• Amazon Best Sellers Rank: #526,446 in Books (See Top 100 in Books)

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Customer Reviews

Most Helpful Customer Reviews

34 of 37 people found the following review helpful By John David Ebert on July 24, 2006
Format: Paperback
Possehl's book on the Indus Civlization is by no means the bad book which the prior reviewer represents it as being. In fact, it is a very useful overview of the main points of the archaeology that has been conducted on the Harappan Civilization for the past twenty or so years. And far from being a "tedious" read, the book is actually quite enjoyable. For an academic.

The chapters are organized like the spokes of a wheel, approaching this complex and mysterious civilization from a number of different angles, such as religion, architecture, grave burials, writing, etc. There is even an entire chapter devoted to Mohenjo-daro. This reader found Possehl's book to be unusually balanced in its presentations of the various theories of scholars regarding for example the interpretation of the famous Proto Shiva seal or the problem of decipherment of the Indus script.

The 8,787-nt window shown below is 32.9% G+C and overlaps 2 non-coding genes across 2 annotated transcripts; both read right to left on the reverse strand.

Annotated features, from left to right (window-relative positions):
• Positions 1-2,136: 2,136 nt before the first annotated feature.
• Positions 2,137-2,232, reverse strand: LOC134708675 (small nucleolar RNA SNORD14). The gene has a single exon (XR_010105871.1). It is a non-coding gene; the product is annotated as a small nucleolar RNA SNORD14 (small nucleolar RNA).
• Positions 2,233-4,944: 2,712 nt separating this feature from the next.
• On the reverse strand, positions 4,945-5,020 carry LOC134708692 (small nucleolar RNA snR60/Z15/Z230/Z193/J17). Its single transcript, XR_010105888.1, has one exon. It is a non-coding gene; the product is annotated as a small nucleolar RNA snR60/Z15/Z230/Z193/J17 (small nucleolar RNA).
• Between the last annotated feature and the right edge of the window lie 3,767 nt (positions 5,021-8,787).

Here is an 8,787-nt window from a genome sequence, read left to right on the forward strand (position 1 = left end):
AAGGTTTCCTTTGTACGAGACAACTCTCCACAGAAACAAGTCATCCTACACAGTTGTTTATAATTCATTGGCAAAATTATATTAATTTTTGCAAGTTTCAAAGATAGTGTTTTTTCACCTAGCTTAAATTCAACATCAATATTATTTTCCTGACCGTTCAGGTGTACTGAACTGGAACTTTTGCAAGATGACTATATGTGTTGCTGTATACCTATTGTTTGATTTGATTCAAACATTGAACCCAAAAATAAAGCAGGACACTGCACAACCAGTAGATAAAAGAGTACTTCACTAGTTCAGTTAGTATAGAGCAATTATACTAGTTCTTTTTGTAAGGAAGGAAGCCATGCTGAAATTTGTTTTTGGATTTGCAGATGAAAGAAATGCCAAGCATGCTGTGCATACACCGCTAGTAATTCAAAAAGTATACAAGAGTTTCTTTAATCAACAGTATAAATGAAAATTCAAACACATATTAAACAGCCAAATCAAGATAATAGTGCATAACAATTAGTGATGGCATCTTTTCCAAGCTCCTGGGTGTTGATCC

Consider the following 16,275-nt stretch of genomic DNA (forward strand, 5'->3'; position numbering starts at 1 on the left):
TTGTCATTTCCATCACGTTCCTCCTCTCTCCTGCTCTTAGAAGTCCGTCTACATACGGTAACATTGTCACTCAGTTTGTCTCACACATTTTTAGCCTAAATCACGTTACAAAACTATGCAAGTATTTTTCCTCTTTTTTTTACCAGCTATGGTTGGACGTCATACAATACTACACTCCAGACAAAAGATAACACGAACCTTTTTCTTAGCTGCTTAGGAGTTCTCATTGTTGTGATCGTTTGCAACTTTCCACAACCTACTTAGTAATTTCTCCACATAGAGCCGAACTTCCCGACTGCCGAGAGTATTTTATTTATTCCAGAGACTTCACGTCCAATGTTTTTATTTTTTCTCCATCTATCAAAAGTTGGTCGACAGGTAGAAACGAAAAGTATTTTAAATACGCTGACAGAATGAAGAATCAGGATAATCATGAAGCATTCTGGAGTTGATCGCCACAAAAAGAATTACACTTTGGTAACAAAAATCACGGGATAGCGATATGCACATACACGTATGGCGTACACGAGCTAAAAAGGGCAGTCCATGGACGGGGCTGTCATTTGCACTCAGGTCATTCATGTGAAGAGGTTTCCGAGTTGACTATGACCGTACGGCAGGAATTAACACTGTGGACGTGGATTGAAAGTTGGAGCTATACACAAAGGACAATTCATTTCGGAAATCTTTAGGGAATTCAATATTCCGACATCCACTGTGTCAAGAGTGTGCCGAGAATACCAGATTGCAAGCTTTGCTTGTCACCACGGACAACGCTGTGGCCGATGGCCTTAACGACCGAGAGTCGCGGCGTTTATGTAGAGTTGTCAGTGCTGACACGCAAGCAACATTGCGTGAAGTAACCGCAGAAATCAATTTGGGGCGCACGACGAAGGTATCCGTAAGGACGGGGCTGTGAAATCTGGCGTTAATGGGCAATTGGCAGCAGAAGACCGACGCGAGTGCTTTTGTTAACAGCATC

While it is true that some of the author's dates are out of date--his dates on the Neolithic, for instance, need to be pushed back by about a thousand years--most of the information is quite current, giving detailed descriptions of the excavations of recent sites like Dholavira, Rakhigarhi and Rodji. Certain of the author's preconceptions are debatable, for example he argues that this civilization was not an archaic state with a centralist core of rulers surrounded by a periphery of townsmen--he argues that it was more communal than that--but ultimately this is unconvincing. The Harappan Civilization, as the author himself states, emerged rather mysteriously around 2600 b.c. with a series of sites founded on virgin soil with pre-planned cities that seem to have been designed all at once. There is absolutely no way to do this without a centralized and hierarchical authority.
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By skk on December 25, 2014
Format: Paperback Verified Purchase
Very detailed information about Mohenjo-daro. Was very helpful for my reference to my course research paper. Provided detailed images.